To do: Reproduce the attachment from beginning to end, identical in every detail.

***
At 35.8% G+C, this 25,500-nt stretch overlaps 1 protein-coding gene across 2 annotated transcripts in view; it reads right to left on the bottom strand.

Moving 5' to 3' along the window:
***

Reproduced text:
At 35.8% G+C, this 25,500-nt stretch overlaps 1 protein-coding gene across 2 annotated transcripts in view; it reads right to left on the bottom strand.

Moving 5' to 3' along the window: